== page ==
Trudeau recently told Bloomberg TV, “One of the things that’s really important to me is fiscal responsibility. You don’t have to make a choice between being fiscally responsible or making investment, but you have to be making investments responsibly and you have to fit it into an overall scheme.”
Here’s the problem. From the very moment that last year’s federal election writ was dropped, he’s acted like a classic tax-and-spend Liberal. Or, to put it another way, fiscally irresponsible.
Trudeau committed to three consecutive years of federal deficits, which should have destroyed his campaign from the get-go. He wanted to tackle income inequality, and hike taxes for wealthy Canadians. He also called for scrapping the universal child care benefit, income-splitting (which wasn’t a bad idea), and increased contributions to tax-free savings accounts.
Gone are the days when then-Liberal prime minister Jean Chretien and his finance minister, Paul Martin, acted fairly prudently with the taxpayers’ money. What we have now is a frustrating return to Trudeauvian economics. Pierre, that is.
Hold on. As CBC Parliamentary Bureau senior writer Aaron Wherry pointed out on March 18, “Pierre Trudeau actually balanced his second budget in 1970.”
That’s true. But when he left office in 1984, the Canadian economy was completely shattered. Our nation lived through its worst recession since the Second World War, a bloated welfare state, massive unemployment rates, inflation hitting the stratosphere, and a huge overall rise in state control. Western Canada was disgrunted at the deplorable National Energy Program, too.
Well, let’s not worry about that. The elder Trudeau balanced his second budget, after all.
In fairness, the current Prime Minister knows he can’t be – and shouldn’t aspire to be – a carbon copy of his late Pater. He told an enthusiastic New York audience last week, “I most certainly wouldn’t be in this chair if I had tried to emulate my father in everything he did.”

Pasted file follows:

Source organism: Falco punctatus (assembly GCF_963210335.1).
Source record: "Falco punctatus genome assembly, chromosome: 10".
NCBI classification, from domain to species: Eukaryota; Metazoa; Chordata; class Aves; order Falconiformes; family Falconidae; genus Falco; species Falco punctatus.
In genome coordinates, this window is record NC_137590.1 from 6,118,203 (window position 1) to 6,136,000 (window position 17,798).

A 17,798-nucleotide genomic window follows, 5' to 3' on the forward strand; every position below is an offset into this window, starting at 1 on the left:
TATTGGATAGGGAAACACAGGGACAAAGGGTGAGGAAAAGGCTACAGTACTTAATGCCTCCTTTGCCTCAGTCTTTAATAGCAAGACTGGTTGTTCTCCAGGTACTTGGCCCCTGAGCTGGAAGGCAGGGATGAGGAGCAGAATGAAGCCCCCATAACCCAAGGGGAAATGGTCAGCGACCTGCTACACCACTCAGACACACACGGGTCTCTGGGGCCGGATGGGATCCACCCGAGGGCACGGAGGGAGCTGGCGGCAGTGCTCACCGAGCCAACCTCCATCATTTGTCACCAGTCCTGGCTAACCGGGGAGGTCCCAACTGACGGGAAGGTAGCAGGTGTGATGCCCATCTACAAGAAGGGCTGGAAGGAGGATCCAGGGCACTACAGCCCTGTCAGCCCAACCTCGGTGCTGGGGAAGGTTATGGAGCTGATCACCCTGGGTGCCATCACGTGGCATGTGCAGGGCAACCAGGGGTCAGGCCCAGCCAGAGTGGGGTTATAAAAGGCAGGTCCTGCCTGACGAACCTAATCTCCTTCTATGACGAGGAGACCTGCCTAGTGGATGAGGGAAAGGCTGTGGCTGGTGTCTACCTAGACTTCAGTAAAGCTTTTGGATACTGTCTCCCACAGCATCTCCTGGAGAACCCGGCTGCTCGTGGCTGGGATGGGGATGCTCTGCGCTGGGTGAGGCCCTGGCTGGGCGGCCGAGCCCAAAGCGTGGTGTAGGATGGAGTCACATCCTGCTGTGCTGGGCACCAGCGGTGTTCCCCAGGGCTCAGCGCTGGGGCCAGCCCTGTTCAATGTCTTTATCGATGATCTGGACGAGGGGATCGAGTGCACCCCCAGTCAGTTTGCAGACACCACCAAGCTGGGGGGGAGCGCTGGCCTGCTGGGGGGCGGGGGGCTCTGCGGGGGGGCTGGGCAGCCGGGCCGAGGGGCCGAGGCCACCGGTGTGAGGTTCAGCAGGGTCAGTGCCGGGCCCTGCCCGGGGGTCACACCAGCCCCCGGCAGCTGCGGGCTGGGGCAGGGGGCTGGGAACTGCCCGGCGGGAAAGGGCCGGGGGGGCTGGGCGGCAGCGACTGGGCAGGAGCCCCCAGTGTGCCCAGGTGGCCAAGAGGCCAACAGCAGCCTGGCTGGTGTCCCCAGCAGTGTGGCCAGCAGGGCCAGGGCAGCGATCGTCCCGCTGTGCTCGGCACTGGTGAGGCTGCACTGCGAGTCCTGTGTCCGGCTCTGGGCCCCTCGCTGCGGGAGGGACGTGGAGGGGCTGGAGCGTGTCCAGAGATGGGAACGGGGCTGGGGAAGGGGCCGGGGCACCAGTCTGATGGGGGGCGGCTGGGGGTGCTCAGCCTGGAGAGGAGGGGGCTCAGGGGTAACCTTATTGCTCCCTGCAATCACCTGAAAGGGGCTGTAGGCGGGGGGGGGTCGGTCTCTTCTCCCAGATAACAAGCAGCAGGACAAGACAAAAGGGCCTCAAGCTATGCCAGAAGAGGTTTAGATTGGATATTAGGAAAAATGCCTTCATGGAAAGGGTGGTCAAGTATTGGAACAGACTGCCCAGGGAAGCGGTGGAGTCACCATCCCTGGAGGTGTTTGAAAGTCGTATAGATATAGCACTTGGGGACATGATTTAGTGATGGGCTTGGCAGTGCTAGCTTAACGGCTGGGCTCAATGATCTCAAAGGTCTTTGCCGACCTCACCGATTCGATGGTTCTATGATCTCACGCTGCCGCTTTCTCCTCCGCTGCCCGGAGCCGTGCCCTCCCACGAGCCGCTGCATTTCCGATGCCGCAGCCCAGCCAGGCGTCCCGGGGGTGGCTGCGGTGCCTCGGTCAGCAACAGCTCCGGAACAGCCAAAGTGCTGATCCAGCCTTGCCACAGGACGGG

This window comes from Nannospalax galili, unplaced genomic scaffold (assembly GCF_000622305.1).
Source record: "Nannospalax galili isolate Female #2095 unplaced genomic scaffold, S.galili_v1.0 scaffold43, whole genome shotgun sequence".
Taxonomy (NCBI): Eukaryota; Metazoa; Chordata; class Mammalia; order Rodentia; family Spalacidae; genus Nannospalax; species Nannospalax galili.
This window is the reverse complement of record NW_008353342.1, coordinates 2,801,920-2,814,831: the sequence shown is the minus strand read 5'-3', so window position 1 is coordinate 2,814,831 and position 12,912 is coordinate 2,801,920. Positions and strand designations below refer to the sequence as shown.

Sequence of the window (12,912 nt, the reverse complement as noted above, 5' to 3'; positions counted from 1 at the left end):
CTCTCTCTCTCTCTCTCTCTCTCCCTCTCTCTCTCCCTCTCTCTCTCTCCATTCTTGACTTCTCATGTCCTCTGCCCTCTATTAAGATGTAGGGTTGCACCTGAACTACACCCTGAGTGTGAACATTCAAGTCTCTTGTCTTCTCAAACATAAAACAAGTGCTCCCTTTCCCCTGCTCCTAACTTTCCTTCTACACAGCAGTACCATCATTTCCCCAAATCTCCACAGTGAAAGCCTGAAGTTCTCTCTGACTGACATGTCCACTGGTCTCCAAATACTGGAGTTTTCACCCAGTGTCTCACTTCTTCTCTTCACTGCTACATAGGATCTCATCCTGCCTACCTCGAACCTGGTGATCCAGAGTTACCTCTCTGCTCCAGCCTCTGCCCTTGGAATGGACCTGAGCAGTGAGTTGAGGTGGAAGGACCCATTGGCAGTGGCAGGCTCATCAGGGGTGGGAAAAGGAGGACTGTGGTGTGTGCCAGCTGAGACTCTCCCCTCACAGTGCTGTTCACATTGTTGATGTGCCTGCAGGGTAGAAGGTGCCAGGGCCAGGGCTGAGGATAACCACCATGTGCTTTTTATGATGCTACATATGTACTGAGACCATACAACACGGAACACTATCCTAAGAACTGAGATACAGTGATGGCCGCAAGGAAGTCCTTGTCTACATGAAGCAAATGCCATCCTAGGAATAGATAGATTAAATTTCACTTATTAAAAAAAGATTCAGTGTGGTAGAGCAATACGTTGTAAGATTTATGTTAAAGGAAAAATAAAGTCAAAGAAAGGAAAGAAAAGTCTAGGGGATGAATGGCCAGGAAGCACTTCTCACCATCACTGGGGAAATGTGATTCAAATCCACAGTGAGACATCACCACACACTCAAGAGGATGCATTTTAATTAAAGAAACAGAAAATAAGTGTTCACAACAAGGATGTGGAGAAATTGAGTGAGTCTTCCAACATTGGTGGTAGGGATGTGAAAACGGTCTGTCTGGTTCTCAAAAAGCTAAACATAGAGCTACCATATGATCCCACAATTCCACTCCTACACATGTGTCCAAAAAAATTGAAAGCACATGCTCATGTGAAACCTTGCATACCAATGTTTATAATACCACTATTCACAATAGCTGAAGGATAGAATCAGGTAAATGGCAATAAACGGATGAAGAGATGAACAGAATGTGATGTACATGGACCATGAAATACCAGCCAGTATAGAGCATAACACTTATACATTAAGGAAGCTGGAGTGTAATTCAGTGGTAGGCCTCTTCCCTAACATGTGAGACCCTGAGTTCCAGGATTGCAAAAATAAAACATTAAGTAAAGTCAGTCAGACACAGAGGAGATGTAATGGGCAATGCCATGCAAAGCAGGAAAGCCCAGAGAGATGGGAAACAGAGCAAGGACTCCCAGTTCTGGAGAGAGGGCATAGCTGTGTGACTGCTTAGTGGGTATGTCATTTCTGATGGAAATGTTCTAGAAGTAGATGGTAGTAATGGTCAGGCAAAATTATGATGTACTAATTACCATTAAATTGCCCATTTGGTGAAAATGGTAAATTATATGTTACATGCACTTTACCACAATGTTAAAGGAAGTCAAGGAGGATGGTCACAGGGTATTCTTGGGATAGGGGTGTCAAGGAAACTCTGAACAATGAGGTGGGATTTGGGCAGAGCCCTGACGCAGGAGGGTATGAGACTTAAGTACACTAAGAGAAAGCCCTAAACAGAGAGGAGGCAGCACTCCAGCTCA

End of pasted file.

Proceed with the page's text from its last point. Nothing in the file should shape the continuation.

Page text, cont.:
Great. So why is he trying to walk in his father’s giant footsteps and ignore the need to be fiscally prudent?
This week’s federal budget is a prime example.
The deficit was originally supposed to be no more than $10 billion. That’s what Trudeau kept saying during last year’s election campaign. Well, the Liberals now claim it will be at least $18 billion – with strong hints that it could more realistically be at $30 billion or higher.
Even if you accept the fact that Canada’s financial conditions have changed since Trudeau took office, it’s an enormous hike from his campaign promise. Keeping in mind that this PM said he would run three consecutive deficits of less than $10 billion, and balance it by the fourth year, our domestic economy could potentially take a nosedive of epic proportions with this new Liberal math.
Meanwhile, Trudeau gave away one of Finance Minister Bill Morneau’s budgetary promises during the New York trip. The federal government will reverse former Prime Minister Stephen Harper’s decision to increase the age of people receiving Old Age Security payments from 65 to 67.
The reason Harper did this – which was part of his 2012 budget – wasn’t to be a mean, rotten Tory wielding a big machete. Rather, it was because Canadians are living longer, remaining productive in the workplace, and don’t need to retire quite as early as before. His plan was widely praised, and helped our country’s Gross Domestic Product, income tax rates and overall economic fortunes.
Trudeau, in his quest to eradicate just about anything that Harper implemented, is wasting our taxpayer dollars on a move that isn’t realistic or economically viable in today’s society. All Canadians will ultimately suffer from this foolish strategy.
Actions speak louder than words, Prime Minister. When it comes to fiscal responsibility, you’re all words – and absolutely no action.
Michael Taube, a Troy Media syndicated columnist and Washington Times contributor, was a speechwriter for former prime minister Stephen Harper. He holds a master’s degree in comparative politics from the London School of Economics.